Samsung has finally announced the results of the company's investigation into the Note7 accidents today, and it has come to an interesting conclusion. In addition to its own internal investigation, Samsung brought in safety consulting firms ULExponent, and TÜV Rheinland to help determine the root causes.

Samsung and all other firms came to the same conclusion - the problem was with the batteries (not software or the rest of the hardware), and there were two separate issues that caused the incidents. The original batteries for the Note7 had casings too small to accommodate the electrode assembly, which led to thermal failure and short-circuiting with normal use. Additionally, the tip of the cells' negative electrodes were incorrectly located in the battery structure.

You may recall that Samsung started rapid production of a "safe" Note7 after the original model was discontinued, which had new problems. The company moved to another manufacturer for the batteries in replacement Note7 phones, and the new cells were found to have high welding burrs on the positive electrode. This caused the insulation tape to be penetrated, but some cells were found to not have protective tape at all.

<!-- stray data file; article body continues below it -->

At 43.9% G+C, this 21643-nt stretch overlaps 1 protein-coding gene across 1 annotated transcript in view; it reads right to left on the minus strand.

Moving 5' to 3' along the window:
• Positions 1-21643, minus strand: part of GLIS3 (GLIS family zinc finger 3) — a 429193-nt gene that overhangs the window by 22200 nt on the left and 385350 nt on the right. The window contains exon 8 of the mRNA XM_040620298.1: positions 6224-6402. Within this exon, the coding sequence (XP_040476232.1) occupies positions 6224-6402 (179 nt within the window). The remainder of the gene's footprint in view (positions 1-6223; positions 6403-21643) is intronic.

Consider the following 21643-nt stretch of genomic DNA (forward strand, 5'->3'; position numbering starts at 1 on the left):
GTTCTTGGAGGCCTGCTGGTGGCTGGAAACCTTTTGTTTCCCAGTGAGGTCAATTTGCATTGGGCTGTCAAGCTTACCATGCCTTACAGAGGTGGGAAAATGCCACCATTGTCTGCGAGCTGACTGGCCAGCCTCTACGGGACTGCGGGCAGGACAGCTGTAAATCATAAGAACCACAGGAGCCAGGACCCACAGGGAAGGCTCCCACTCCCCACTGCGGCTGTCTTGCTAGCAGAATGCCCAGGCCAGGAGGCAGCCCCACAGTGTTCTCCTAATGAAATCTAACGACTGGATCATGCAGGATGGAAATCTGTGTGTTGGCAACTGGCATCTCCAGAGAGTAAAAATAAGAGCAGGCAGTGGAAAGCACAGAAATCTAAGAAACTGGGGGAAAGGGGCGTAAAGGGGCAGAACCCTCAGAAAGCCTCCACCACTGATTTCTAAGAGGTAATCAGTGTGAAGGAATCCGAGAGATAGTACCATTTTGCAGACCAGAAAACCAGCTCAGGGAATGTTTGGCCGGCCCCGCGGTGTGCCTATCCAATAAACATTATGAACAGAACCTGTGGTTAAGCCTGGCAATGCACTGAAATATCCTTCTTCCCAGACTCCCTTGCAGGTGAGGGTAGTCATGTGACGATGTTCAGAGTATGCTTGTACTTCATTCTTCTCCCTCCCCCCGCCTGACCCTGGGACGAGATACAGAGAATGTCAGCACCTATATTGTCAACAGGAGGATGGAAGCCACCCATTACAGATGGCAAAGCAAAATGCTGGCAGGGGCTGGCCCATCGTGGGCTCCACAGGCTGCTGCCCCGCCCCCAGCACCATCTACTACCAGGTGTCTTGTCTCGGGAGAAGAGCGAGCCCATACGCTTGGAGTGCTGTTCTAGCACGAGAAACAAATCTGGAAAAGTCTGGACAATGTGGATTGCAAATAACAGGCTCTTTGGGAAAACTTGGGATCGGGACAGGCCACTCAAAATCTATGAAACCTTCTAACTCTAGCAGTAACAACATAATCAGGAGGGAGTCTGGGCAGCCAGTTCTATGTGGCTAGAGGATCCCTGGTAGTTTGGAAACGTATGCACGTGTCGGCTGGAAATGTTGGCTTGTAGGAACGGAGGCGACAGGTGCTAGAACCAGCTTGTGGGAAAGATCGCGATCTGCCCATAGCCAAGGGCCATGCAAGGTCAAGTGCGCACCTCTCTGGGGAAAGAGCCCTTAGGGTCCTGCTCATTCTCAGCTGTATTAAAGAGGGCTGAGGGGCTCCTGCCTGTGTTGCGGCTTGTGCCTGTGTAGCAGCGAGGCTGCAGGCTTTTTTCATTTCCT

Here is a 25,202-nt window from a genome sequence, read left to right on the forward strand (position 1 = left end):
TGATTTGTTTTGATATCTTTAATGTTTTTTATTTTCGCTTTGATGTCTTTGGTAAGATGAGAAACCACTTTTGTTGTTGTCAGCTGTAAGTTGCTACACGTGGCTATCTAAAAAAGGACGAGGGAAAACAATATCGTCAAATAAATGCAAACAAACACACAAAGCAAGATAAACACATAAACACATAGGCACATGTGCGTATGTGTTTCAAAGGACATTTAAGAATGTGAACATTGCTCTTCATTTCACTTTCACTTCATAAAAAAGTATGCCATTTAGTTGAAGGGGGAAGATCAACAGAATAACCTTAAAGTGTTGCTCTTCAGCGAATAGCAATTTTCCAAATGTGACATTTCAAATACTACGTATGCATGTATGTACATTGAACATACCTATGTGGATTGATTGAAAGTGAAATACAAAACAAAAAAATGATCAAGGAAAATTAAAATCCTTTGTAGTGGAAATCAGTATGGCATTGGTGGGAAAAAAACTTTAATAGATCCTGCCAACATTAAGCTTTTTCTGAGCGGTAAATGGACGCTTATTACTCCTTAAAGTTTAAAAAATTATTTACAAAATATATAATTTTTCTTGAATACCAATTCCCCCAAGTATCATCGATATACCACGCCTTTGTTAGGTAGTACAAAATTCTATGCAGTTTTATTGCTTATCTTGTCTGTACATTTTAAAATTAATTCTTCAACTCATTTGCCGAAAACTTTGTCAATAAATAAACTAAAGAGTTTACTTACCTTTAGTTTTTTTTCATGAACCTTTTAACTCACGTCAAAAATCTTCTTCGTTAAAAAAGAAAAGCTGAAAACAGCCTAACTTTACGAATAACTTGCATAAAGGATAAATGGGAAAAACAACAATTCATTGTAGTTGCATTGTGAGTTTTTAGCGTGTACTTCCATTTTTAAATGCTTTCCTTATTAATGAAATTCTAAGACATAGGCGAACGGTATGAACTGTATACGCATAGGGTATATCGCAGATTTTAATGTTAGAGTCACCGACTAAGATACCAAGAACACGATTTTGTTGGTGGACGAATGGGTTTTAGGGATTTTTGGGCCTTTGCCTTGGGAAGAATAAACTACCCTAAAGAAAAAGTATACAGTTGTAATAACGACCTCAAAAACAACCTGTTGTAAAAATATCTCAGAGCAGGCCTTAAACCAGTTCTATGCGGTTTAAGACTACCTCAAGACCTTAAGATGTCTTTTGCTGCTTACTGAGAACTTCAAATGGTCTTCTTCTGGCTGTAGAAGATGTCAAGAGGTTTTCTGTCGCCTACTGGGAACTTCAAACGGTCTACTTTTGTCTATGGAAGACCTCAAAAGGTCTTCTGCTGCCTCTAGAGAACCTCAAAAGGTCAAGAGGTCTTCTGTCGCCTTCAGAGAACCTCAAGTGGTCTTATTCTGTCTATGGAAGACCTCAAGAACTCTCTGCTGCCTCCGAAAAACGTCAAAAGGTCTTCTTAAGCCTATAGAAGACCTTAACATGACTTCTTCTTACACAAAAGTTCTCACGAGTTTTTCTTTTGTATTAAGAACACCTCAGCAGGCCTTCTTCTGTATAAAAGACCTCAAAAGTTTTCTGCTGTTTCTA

Samsung's charging facility to replicate the Note7 incidents

While each independent firm had their own battery tests, Samsung made a point to show how thorough its investigation was. The above image shows the company's charging facility, with countless Note7 and Note7 batteries being repeatedly charged and discharged to replicate the public accidents. Tests performed in the lab included overcharging the device's USB port, using the device with the case off, and even measuring the thermal effects of the Iris scanner. To help facilitate these tests, Samsung created a software algorithm to replicate regular phone usage in the lab.

To prevent similar incidents from happening again, Samsung has created a Battery Advisory Group with a handful of industry experts and an eight-point battery safety check. In addition, the company will assign teams to each core component in new products to test and verify safety.

Samsung seems confident that the Note7's battery issues have been resolved, and hopefully will not affect future devices - namely the upcoming Galaxy S8. The company said during the conference that 96% of all Note7 phones worldwide have been returned, and hopefully the remaining 4% won't cause any injury to stubborn owners.